Sleep Review’s Q3 2013 Sleep Center Survey shows sleep centers are reducing bed capacity as home testing continues to increase.
Since the inception of Sleep Review’s Sleep Center survey in 2008, sleep centers have reported that they have experienced bed growth. Now, for the first time, sleep centers have indicated that they are contracting. Despite the finding, actual volume growth may be understated given the increased use of home sleep testing.
Sleep Centers Are Contracting
According to Sleep Review’s Q3 2013 Sleep Center Survey, sleep centers have started to contract. Average beds per respondent decreased by 2.8% over the last 12 months to 6.8 beds from 7 beds. And average beds per respondent are expected to increase by 2.1% over the next 12 months to 7 beds from 6.8 beds. We note that 9.5% of respondents indicated that they have fewer beds now than 12 months ago.
We offer a few caveats about the results:
1. Sleep center growth is more correlated with new patient diagnoses and flow generator sales while most mask sales are replacements;
2. Sleep center growth as defined in our survey represents the growth of existing centers rather than the creation of new sleep centers;
3. Bed growth obviously does not capture the impact of home sleep testing; and
4. In some cases, respondents are indicating the total number of beds for multiple sleep centers, which could push up the average number of beds per respondent (ie, the average number of beds per respondent does not necessarily represent the average number of beds per individual sleep center).
Patient Growth Continued to Slow
Patient volume growth is slowing. Average patient volume growth was 1.8% over the last 12 months, and average patient volume growth is expected to be 3.6% over the next 12 months. The historical and expected patient volume growth rates are different from the historical and expected bed growth rates (which were -2.8% and 2.1%, respectively). We suspect that this difference is due to increased use of home sleep testing by the sleep centers.
Increased Use of Home Testing Is Hurting Bed Growth
The Office of Inspector General (OIG) rejected the American Academy of Sleep Medicine’s recommendation for the development of a new safe harbor for sleep medicine in November 2012, and respondents expect this to reduce bed growth by an average of 2%. And Medicare reimbursement for out of center sleep testing codes (95800 and 95801) increased by 9% to 12% in 2013. Given this, 43% of respondents indicated that they expect to increase involvement with home sleep testing, 25% do not expect any changes, and 7% expect to reduce their bed count.
Medicare reimbursement for the in-center polysomnography codes (95808, 95810, and 95811) decreased by 3% to 4% in 2013 and respondents expect this to reduce bed growth by an average of 2.5%. Commercial insurers are increasingly emphasizing home sleep testing, and respondents expect this to reduce bed growth by an average of 5.6%.
Sleep Centers’ Use of Home Sleep Testing Is Growing
Currently, 72% of sleep centers offer home sleep testing for patients with commercial insurance and 55% offer home testing for patients with Medicare. In two other questions about home sleep testing, 62% of respondents indicated that they expect to increase involvement in home testing and 50% of respondents have reduced their expansion plans as a result of home testing.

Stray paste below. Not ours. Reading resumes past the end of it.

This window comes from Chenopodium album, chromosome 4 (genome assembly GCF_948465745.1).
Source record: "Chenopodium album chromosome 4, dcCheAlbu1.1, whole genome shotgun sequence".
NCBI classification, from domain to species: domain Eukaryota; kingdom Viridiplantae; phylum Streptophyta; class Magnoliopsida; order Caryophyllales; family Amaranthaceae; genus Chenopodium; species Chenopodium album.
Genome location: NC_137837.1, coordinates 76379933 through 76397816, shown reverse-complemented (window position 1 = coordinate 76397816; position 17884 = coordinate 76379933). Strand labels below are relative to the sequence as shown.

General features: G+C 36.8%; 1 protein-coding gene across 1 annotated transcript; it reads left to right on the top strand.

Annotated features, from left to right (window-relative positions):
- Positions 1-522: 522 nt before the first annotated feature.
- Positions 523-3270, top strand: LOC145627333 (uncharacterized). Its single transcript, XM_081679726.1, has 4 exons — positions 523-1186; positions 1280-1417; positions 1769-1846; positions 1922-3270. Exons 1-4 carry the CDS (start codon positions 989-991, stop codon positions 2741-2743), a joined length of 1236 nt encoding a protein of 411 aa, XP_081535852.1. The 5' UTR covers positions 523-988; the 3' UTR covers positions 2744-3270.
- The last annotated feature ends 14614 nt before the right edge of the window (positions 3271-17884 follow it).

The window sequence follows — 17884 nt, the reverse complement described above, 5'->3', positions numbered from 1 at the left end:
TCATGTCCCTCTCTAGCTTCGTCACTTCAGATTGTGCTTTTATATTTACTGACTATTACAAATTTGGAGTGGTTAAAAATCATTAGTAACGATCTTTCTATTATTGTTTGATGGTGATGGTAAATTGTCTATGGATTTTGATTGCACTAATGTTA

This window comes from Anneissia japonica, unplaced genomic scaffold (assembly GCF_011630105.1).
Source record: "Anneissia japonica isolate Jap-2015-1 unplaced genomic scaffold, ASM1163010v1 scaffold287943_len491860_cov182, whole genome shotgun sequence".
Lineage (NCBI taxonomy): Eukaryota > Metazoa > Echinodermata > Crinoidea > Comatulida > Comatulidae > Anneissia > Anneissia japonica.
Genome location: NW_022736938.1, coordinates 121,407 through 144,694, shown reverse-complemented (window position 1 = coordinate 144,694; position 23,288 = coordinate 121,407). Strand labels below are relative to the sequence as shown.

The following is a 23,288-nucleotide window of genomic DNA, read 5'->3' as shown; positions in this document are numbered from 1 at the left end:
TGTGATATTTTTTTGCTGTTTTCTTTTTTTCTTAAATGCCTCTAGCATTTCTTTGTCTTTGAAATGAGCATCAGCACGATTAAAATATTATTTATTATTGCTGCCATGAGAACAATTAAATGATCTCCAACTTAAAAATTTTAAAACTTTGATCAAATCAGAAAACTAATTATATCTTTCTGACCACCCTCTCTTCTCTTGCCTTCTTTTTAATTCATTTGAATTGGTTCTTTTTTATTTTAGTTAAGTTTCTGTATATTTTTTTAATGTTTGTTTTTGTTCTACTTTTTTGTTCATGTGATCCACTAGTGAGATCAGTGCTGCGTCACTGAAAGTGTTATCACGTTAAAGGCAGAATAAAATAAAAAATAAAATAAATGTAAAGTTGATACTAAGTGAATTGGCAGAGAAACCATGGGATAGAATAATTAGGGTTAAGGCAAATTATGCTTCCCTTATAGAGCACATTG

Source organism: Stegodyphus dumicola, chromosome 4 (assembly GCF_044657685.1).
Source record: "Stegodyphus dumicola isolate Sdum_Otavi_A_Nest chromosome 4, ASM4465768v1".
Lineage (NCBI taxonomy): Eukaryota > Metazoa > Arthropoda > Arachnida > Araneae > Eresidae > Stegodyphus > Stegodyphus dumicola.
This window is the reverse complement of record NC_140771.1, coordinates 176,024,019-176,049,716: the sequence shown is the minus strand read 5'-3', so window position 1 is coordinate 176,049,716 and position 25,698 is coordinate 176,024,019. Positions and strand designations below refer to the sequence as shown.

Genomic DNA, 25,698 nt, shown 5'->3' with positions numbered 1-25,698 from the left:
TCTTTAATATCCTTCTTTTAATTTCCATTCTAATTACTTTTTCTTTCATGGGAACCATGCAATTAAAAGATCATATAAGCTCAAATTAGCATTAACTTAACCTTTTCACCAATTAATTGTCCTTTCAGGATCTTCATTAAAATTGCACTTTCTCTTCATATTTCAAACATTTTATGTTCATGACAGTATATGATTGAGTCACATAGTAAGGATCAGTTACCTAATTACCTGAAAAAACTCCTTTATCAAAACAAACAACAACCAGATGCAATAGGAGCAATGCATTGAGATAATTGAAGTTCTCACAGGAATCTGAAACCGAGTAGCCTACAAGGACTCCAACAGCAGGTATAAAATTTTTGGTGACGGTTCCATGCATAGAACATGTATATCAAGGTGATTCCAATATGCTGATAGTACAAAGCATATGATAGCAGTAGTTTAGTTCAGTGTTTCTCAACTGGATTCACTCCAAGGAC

Auto-Setting Flow Generator Utilization Is Increasing
On average, respondents report that 14% of their patients use auto-setting flow generators and 11.4% of their patients use bi-level flow generators. Over the longer term, use of auto-setting flow generators has steadily climbed while use of bi-level flow generators has been relatively stable.
Increased use of auto-setting flow generators is probably the result of increased use of home sleep testing since auto-setting flow generators do not require the patients to be titrated to determine the proper pressure setting.
Only a Minority of Sleep Centers Sell CPAP Equipment
Just 14% of sleep centers report selling CPAP equipment and 4% to 5% expect to start selling it in the next 12 months. Over time, the portion of sleep centers selling CPAP equipment has been gradually declining.
Slightly More Medicare Patients May Receive Oral Appliances
Medicare has started to cover oral appliances for sleep apnea patients. Respondents expect this to increase the number of patients receiving oral appliances by an average of 2.1%, with little impact on the number of their patients receiving CPAPs.
About the Survey
The survey was e-mailed to around 12,000 sleep professionals. Of these, 501 responded to the survey, resulting in a response rate of about 4%. We note that response rates varied for each question since respondents were not forced to answer every question. Of the respondents, 391 (78%) completed the entire survey. The responses were collected between June 17 and June 27. Sleep center directors/supervisors/managers (36% of respondents) and registered polysomnographic technicians (26% of respondents) were the most common types of respondents. Every geographic region and 48 US states were represented, with the Midwest (31% of respondents) and Southeast (29% of respondents) most heavily represented.